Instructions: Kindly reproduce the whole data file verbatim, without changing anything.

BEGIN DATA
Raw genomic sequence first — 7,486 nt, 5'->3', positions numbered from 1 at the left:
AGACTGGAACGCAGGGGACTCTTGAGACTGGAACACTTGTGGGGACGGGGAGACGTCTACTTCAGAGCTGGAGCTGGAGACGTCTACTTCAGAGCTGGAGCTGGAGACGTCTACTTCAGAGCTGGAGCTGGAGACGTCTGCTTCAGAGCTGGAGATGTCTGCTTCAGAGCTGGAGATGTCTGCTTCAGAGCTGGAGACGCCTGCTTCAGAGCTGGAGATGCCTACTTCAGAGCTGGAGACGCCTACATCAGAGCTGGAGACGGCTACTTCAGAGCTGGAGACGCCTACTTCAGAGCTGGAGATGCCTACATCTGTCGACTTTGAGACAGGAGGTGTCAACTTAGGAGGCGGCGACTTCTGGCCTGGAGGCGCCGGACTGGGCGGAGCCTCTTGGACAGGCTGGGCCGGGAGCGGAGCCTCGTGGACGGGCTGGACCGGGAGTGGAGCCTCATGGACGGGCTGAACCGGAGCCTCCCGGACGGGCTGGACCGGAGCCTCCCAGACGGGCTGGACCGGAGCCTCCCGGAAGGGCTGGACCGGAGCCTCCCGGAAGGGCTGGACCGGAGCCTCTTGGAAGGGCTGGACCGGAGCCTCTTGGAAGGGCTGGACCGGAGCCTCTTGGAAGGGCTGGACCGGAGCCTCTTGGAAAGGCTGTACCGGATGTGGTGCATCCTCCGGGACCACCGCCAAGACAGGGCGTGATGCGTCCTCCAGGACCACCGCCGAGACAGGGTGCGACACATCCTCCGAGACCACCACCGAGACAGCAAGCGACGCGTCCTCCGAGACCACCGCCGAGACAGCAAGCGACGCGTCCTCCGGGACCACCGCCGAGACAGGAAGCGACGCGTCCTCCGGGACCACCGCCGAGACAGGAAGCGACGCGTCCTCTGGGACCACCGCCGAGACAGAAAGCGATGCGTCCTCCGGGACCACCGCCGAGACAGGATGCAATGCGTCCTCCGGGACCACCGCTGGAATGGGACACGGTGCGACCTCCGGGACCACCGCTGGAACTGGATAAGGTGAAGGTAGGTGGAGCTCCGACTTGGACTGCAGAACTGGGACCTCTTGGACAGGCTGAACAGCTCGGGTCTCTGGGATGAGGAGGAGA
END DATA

Raw genomic sequence first — 7,486 nt, 5'->3', positions numbered from 1 at the left:
AGACTGGAACGCAGGGGACTCTTGAGACTGGAACACTTGTGGGGACGGGGAGACGTCTACTTCAGAGCTGGAGCTGGAGACGTCTACTTCAGAGCTGGAGCTGGAGACGTCTACTTCAGAGCTGGAGCTGGAGACGTCTGCTTCAGAGCTGGAGATGTCTGCTTCAGAGCTGGAGATGTCTGCTTCAGAGCTGGAGACGCCTGCTTCAGAGCTGGAGATGCCTACTTCAGAGCTGGAGACGCCTACATCAGAGCTGGAGACGGCTACTTCAGAGCTGGAGACGCCTACTTCAGAGCTGGAGATGCCTACATCTGTCGACTTTGAGACAGGAGGTGTCAACTTAGGAGGCGGCGACTTCTGGCCTGGAGGCGCCGGACTGGGCGGAGCCTCTTGGACAGGCTGGGCCGGGAGCGGAGCCTCGTGGACGGGCTGGACCGGGAGTGGAGCCTCATGGACGGGCTGAACCGGAGCCTCCCGGACGGGCTGGACCGGAGCCTCCCAGACGGGCTGGACCGGAGCCTCCCGGAAGGGCTGGACCGGAGCCTCCCGGAAGGGCTGGACCGGAGCCTCTTGGAAGGGCTGGACCGGAGCCTCTTGGAAGGGCTGGACCGGAGCCTCTTGGAAGGGCTGGACCGGAGCCTCTTGGAAAGGCTGTACCGGATGTGGTGCATCCTCCGGGACCACCGCCAAGACAGGGCGTGATGCGTCCTCCAGGACCACCGCCGAGACAGGGTGCGACACATCCTCCGAGACCACCACCGAGACAGCAAGCGACGCGTCCTCCGAGACCACCGCCGAGACAGCAAGCGACGCGTCCTCCGGGACCACCGCCGAGACAGGAAGCGACGCGTCCTCCGGGACCACCGCCGAGACAGGAAGCGACGCGTCCTCTGGGACCACCGCCGAGACAGAAAGCGATGCGTCCTCCGGGACCACCGCCGAGACAGGATGCAATGCGTCCTCCGGGACCACCGCTGGAATGGGACACGGTGCGACCTCCGGGACCACCGCTGGAACTGGATAAGGTGAAGGTAGGTGGAGCTCCGACTTGGACTGCAGAACTGGGACCTCTTGGACAGGCTGAACAGCTCGGGTCTCTGGGATGAGGAGGAGA